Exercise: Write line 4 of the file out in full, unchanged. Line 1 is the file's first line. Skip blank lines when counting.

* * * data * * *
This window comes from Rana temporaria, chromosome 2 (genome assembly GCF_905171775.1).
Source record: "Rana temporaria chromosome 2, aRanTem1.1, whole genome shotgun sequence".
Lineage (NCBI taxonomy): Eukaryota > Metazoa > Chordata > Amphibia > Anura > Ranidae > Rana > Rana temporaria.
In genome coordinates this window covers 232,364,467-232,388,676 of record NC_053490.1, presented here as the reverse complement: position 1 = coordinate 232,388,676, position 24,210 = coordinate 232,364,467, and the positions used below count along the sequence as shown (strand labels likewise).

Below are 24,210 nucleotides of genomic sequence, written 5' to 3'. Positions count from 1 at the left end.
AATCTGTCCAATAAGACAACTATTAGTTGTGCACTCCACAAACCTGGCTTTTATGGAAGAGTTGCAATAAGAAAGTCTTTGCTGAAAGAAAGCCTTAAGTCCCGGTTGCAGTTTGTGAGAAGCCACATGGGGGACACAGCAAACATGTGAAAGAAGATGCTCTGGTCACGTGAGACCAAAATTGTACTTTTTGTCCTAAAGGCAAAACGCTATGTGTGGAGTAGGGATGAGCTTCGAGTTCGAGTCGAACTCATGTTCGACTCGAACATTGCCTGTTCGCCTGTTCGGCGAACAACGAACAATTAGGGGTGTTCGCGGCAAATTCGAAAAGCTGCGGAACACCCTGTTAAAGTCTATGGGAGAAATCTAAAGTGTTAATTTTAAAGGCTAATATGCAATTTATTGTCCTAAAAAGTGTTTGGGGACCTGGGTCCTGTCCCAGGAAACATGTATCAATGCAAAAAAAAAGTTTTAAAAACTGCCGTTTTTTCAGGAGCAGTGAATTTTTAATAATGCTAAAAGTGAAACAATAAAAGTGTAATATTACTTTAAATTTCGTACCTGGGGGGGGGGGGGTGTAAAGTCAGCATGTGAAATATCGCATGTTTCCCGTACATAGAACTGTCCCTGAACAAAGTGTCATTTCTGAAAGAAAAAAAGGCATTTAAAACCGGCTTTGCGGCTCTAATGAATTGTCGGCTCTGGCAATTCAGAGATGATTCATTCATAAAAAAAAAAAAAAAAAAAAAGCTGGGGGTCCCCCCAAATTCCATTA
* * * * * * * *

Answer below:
In genome coordinates this window covers 232,364,467-232,388,676 of record NC_053490.1, presented here as the reverse complement: position 1 = coordinate 232,388,676, position 24,210 = coordinate 232,364,467, and the positions used below count along the sequence as shown (strand labels likewise).